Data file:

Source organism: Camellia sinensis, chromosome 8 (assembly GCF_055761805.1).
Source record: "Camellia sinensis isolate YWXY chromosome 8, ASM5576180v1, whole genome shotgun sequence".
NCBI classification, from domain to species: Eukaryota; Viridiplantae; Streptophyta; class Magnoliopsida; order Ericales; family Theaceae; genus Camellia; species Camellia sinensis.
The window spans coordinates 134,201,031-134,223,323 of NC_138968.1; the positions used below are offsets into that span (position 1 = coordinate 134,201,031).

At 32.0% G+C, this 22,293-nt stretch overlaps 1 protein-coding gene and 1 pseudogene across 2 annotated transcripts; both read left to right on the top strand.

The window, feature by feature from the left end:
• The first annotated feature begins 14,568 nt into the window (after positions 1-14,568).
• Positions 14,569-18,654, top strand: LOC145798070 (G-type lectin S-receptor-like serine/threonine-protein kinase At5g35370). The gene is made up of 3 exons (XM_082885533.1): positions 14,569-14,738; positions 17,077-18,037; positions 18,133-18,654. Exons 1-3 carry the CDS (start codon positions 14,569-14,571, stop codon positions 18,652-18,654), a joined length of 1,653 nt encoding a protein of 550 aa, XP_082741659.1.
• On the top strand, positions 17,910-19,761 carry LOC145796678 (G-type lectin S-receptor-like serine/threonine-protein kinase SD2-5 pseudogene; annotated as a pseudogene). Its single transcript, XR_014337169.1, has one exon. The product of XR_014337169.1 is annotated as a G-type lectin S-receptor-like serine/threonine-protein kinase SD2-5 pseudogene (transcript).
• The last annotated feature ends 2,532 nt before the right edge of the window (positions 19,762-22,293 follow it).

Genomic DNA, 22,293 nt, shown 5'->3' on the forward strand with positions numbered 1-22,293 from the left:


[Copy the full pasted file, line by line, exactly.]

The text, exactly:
Source organism: Camellia sinensis, chromosome 8 (assembly GCF_055761805.1).
Source record: "Camellia sinensis isolate YWXY chromosome 8, ASM5576180v1, whole genome shotgun sequence".
NCBI classification, from domain to species: Eukaryota; Viridiplantae; Streptophyta; class Magnoliopsida; order Ericales; family Theaceae; genus Camellia; species Camellia sinensis.
The window spans coordinates 134,201,031-134,223,323 of NC_138968.1; the positions used below are offsets into that span (position 1 = coordinate 134,201,031).

At 32.0% G+C, this 22,293-nt stretch overlaps 1 protein-coding gene and 1 pseudogene across 2 annotated transcripts; both read left to right on the top strand.

The window, feature by feature from the left end:
• The first annotated feature begins 14,568 nt into the window (after positions 1-14,568).
• Positions 14,569-18,654, top strand: LOC145798070 (G-type lectin S-receptor-like serine/threonine-protein kinase At5g35370). The gene is made up of 3 exons (XM_082885533.1): positions 14,569-14,738; positions 17,077-18,037; positions 18,133-18,654. Exons 1-3 carry the CDS (start codon positions 14,569-14,571, stop codon positions 18,652-18,654), a joined length of 1,653 nt encoding a protein of 550 aa, XP_082741659.1.
• On the top strand, positions 17,910-19,761 carry LOC145796678 (G-type lectin S-receptor-like serine/threonine-protein kinase SD2-5 pseudogene; annotated as a pseudogene). Its single transcript, XR_014337169.1, has one exon. The product of XR_014337169.1 is annotated as a G-type lectin S-receptor-like serine/threonine-protein kinase SD2-5 pseudogene (transcript).
• The last annotated feature ends 2,532 nt before the right edge of the window (positions 19,762-22,293 follow it).

Genomic DNA, 22,293 nt, shown 5'->3' on the forward strand with positions numbered 1-22,293 from the left: